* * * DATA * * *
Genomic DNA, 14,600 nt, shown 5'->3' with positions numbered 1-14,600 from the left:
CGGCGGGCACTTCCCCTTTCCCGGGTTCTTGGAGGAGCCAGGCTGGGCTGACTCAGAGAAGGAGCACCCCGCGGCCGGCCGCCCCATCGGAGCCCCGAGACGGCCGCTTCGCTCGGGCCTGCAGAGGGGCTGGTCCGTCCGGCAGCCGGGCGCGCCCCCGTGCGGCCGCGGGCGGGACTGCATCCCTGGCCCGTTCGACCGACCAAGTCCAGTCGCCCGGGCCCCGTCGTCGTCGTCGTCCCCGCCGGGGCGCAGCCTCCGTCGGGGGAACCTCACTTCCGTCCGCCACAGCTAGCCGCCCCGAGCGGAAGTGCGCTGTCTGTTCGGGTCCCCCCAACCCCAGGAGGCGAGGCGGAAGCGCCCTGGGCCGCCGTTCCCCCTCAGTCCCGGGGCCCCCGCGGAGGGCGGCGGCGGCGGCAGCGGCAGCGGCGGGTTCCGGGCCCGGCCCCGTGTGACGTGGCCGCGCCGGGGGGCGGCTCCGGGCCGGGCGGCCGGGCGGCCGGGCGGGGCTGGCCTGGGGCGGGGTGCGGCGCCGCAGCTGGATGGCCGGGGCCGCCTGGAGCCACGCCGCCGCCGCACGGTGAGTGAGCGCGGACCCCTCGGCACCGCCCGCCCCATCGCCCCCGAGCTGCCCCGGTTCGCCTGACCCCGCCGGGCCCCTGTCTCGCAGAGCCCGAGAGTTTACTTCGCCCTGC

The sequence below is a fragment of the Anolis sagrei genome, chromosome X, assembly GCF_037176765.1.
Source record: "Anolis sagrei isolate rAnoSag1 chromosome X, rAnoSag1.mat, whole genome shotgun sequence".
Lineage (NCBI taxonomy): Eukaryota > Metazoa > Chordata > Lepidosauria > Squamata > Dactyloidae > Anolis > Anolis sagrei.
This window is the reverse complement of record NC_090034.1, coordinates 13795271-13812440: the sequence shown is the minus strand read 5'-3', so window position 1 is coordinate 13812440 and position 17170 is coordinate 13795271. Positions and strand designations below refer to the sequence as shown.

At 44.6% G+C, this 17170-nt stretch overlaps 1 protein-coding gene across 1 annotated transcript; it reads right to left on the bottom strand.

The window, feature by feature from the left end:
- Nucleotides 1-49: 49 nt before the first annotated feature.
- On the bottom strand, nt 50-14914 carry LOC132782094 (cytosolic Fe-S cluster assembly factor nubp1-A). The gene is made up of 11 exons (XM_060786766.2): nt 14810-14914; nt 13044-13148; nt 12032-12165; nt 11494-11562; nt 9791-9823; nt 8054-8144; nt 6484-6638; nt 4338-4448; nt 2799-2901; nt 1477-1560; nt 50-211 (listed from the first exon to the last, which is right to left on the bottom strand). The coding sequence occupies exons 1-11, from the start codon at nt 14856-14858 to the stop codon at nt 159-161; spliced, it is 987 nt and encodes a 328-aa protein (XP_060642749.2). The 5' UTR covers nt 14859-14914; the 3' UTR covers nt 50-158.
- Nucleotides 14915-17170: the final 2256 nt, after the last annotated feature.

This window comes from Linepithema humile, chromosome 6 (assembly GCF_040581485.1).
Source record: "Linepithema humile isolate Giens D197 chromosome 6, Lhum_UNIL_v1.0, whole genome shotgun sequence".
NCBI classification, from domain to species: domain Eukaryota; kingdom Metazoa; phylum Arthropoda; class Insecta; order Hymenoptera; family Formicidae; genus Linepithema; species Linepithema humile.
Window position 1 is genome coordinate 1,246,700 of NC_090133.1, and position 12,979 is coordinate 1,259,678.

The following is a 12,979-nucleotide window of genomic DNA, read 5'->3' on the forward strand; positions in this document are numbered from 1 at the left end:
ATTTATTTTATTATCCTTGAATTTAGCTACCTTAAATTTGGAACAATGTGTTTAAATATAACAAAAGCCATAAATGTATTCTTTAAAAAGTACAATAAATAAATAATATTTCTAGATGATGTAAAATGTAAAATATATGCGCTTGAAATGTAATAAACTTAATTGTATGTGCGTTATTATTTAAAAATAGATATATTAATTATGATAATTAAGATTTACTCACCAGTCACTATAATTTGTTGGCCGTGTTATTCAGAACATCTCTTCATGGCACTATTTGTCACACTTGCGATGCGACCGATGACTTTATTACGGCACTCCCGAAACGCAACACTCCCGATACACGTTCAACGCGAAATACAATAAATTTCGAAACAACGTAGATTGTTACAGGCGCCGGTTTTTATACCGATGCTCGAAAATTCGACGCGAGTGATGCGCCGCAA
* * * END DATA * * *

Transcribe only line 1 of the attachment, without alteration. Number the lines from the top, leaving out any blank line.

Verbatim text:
Genomic DNA, 14,600 nt, shown 5'->3' with positions numbered 1-14,600 from the left: